Major: Computer Science
Erna Gevondyan’s accomplishments reflect her determination.
She was raised in Tbilisi, Georgia, a small post-Soviet country. After her parents divorced, she, her mom and her younger sister moved in with her grandmother, who owned a business at the time. When the economy sagged, Gevondyan’s mom moved to the U.S., found a job and later moved Gevondyan and her sister to the U.S. as legal permanent residents.
“When I first came here, you can imagine the culture shock I experienced,” she said. “Although I had studied English grammar back at home, the spoken language seemed quite foreign. I didn’t understand what people were trying to say to me, and I was having an even harder time to make myself understood.”
One month after arriving, Gevondyan started classes at College of DuPage. Although she dreamed of becoming a computer programmer, she feared the language barrier would prevent her from understanding difficult scientific concepts. Instead, she chose graphic design and found a supportive environment with caring teachers.
But Gevondyan realized that she wanted to pursue her passion, so she switched to computer science.
“I’m really grateful for the fact that COD’s flexibility with the offered classes and the overall structure helped me realize my true academic passion. This was a very painless process, as opposed to going to an expensive art school and spending so much money for the tuition, and realizing that this is no longer the major one wants to pursue,” she said. “The professors’ doors were always open, and I’m still in touch with my former professors.”
Gevondyan earned both Associate in Arts and Associate in Science degrees from College of DuPage. She then transferred to the Illinois Institute of Technology and earned a bachelor’s degree in Computer Science with a minor in Applied Mathematics.
“I’m definitely happy with my choice of going to IIT for reasons such as the academic rigor. The overall transfer itself and the application of the COD classes to the IIT curriculum in the Computer Science program were very painless,” she said.
While pursuing her education, Gevondyan – encouraged by COD Professor Tom Carter – obtained an internship at Argonne National Laboratory, which then hired her for several years as a coop student. Today she works there full-time and participates in projects involving global energy production safety and energy source security.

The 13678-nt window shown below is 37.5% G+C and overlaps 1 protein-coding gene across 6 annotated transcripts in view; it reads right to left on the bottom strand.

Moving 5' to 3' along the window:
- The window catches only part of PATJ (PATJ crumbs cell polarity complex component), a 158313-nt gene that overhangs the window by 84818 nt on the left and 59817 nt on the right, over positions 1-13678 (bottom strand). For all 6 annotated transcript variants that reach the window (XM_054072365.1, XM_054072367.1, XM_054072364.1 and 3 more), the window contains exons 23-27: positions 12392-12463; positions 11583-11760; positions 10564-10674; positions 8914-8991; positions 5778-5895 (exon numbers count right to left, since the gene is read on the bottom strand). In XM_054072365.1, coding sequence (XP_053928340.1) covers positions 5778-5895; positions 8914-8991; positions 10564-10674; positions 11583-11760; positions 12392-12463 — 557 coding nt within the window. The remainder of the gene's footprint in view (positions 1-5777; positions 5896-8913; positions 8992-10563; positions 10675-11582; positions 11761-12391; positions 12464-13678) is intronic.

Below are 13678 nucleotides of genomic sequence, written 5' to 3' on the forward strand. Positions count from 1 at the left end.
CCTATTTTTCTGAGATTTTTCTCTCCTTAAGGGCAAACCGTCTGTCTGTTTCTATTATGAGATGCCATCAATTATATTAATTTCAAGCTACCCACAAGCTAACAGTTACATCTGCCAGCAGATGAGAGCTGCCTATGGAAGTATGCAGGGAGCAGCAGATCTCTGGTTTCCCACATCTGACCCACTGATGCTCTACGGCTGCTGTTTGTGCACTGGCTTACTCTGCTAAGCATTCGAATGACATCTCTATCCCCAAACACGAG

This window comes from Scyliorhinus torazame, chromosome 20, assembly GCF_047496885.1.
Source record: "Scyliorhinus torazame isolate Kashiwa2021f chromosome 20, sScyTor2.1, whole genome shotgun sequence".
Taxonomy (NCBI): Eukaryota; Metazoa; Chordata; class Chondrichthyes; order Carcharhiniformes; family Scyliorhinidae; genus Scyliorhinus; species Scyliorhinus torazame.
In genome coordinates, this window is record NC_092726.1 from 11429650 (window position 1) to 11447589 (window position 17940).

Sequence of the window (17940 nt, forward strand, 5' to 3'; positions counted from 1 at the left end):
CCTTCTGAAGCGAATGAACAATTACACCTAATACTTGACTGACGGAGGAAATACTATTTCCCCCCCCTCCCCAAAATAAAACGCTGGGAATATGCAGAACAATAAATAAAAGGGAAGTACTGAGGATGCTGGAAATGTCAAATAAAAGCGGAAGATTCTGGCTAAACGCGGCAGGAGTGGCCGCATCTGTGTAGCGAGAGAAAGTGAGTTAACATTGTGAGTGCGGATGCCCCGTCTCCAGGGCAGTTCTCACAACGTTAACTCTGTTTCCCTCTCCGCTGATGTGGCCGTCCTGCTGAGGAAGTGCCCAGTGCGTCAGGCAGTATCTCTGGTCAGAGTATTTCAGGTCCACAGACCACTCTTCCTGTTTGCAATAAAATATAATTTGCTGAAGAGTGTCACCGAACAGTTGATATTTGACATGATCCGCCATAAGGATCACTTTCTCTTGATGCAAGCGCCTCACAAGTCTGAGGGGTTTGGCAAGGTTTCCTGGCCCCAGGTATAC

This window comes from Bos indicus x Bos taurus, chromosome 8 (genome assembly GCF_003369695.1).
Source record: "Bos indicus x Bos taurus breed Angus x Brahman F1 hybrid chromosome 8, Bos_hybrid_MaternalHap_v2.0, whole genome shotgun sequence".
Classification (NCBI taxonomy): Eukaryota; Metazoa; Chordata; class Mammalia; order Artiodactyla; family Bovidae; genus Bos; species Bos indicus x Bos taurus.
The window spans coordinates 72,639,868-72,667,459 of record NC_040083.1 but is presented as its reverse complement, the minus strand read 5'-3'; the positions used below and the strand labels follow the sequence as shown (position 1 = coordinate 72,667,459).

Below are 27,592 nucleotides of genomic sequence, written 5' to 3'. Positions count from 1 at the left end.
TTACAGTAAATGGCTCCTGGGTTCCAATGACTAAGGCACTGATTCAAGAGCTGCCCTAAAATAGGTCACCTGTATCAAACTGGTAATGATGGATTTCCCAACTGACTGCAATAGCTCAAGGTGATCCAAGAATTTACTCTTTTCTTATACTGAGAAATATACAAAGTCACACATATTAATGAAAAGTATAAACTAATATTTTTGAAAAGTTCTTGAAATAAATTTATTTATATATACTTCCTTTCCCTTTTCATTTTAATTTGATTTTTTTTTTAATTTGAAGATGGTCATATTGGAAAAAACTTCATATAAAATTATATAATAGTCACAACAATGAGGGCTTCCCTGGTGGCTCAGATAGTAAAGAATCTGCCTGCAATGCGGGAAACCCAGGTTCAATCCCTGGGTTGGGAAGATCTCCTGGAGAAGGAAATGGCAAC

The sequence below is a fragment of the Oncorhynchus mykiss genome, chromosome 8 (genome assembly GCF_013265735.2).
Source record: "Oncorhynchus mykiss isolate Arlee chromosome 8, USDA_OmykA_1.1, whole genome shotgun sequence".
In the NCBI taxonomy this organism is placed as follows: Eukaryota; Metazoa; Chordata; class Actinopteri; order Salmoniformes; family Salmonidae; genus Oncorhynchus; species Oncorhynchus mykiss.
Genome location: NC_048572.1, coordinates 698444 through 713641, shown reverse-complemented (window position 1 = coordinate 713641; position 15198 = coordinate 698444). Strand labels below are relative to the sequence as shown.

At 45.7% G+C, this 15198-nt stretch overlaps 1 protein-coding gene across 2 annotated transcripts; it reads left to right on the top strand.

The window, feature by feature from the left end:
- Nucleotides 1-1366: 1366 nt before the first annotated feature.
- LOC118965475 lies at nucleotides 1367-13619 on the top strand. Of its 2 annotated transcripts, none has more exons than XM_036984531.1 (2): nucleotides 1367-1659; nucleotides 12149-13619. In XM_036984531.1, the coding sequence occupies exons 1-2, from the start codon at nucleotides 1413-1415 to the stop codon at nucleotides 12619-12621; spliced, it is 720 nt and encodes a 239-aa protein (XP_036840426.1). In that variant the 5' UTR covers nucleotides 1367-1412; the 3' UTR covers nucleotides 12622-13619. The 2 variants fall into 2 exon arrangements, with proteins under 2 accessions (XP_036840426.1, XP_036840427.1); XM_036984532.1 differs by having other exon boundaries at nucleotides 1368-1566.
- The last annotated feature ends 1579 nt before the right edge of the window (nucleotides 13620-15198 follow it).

“Energy is a key component of global economic development and faces challenges,” she said. “Although many of these challenges are greater than I can even imagine, I’m happy to be in the middle of it all.”
Gevondyan is also making sure that College of DuPage students have an opportunity to gain invaluable work experience. in 2017, she helped establish an internship program in her department at Argonne for COD students who are enrolled in STEM programs and participate in extracurricular activities.
As for herself, she is considering graduate school and a master’s degree in public policy/international relations/global economics. She is proud of her time at College of DuPage and the education she received.
“My relationship with the College grew since the day I stepped onto the campus,” she said. “Everyone was extremely supportive and helpful, starting with little things, like letting me print my paper for free because I forgot my wallet and the paper was due in 10 minutes, all the way to huge things like giving me amazing friends, hiring me as a student worker, and opening up new professional and academic connections.
“In particular, I’d like to thank some of the professors and the staff who have helped me along the way, like Dr. Tom Carter, Rae Maslana and Anthony Lenard, who sent recommendations to Argonne on my behalf and have been supportive in many other ways. Also, I’m thankful to my former professors who welcomed me in their office for various questions or just to say hello, like Julia diLiberti, Mary Newberg, Gerry Krusinski, Beatrice Jaynes, Caroline Soo and Jim Bradley.”